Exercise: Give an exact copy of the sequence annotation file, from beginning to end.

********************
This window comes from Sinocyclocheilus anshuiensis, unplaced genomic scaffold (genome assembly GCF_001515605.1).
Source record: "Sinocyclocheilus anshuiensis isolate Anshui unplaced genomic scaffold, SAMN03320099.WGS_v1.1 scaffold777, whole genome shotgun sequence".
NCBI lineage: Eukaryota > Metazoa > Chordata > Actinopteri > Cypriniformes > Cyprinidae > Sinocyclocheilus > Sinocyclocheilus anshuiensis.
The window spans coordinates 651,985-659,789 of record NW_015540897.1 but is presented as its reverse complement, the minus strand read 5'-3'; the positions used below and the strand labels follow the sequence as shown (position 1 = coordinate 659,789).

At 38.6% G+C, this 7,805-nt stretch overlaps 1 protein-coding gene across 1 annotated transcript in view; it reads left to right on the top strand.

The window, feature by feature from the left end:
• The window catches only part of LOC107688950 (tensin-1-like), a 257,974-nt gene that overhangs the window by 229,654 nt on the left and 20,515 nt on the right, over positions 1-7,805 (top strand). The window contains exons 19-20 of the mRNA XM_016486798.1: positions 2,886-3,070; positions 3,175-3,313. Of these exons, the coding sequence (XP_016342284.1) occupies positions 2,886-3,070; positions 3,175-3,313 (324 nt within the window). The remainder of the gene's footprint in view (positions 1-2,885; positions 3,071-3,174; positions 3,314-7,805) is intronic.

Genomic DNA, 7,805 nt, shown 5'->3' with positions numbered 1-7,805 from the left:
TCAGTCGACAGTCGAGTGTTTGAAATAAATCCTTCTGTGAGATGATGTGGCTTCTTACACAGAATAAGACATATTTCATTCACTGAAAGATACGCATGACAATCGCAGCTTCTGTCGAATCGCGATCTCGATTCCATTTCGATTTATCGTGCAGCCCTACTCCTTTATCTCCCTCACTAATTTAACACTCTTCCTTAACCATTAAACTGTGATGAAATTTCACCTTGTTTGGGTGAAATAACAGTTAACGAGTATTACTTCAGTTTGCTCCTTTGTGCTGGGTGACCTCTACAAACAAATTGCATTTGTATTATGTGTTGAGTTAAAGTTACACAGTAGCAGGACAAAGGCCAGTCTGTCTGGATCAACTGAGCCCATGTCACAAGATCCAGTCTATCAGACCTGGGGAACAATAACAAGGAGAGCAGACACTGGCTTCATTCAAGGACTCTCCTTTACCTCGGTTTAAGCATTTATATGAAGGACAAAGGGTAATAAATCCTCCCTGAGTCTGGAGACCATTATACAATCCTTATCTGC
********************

This window comes from Sinocyclocheilus anshuiensis, unplaced genomic scaffold (genome assembly GCF_001515605.1).
Source record: "Sinocyclocheilus anshuiensis isolate Anshui unplaced genomic scaffold, SAMN03320099.WGS_v1.1 scaffold777, whole genome shotgun sequence".
NCBI lineage: Eukaryota > Metazoa > Chordata > Actinopteri > Cypriniformes > Cyprinidae > Sinocyclocheilus > Sinocyclocheilus anshuiensis.
The window spans coordinates 651,985-659,789 of record NW_015540897.1 but is presented as its reverse complement, the minus strand read 5'-3'; the positions used below and the strand labels follow the sequence as shown (position 1 = coordinate 659,789).

At 38.6% G+C, this 7,805-nt stretch overlaps 1 protein-coding gene across 1 annotated transcript in view; it reads left to right on the top strand.

The window, feature by feature from the left end:
• The window catches only part of LOC107688950 (tensin-1-like), a 257,974-nt gene that overhangs the window by 229,654 nt on the left and 20,515 nt on the right, over positions 1-7,805 (top strand). The window contains exons 19-20 of the mRNA XM_016486798.1: positions 2,886-3,070; positions 3,175-3,313. Of these exons, the coding sequence (XP_016342284.1) occupies positions 2,886-3,070; positions 3,175-3,313 (324 nt within the window). The remainder of the gene's footprint in view (positions 1-2,885; positions 3,071-3,174; positions 3,314-7,805) is intronic.

Genomic DNA, 7,805 nt, shown 5'->3' with positions numbered 1-7,805 from the left:
TCAGTCGACAGTCGAGTGTTTGAAATAAATCCTTCTGTGAGATGATGTGGCTTCTTACACAGAATAAGACATATTTCATTCACTGAAAGATACGCATGACAATCGCAGCTTCTGTCGAATCGCGATCTCGATTCCATTTCGATTTATCGTGCAGCCCTACTCCTTTATCTCCCTCACTAATTTAACACTCTTCCTTAACCATTAAACTGTGATGAAATTTCACCTTGTTTGGGTGAAATAACAGTTAACGAGTATTACTTCAGTTTGCTCCTTTGTGCTGGGTGACCTCTACAAACAAATTGCATTTGTATTATGTGTTGAGTTAAAGTTACACAGTAGCAGGACAAAGGCCAGTCTGTCTGGATCAACTGAGCCCATGTCACAAGATCCAGTCTATCAGACCTGGGGAACAATAACAAGGAGAGCAGACACTGGCTTCATTCAAGGACTCTCCTTTACCTCGGTTTAAGCATTTATATGAAGGACAAAGGGTAATAAATCCTCCCTGAGTCTGGAGACCATTATACAATCCTTATCTGC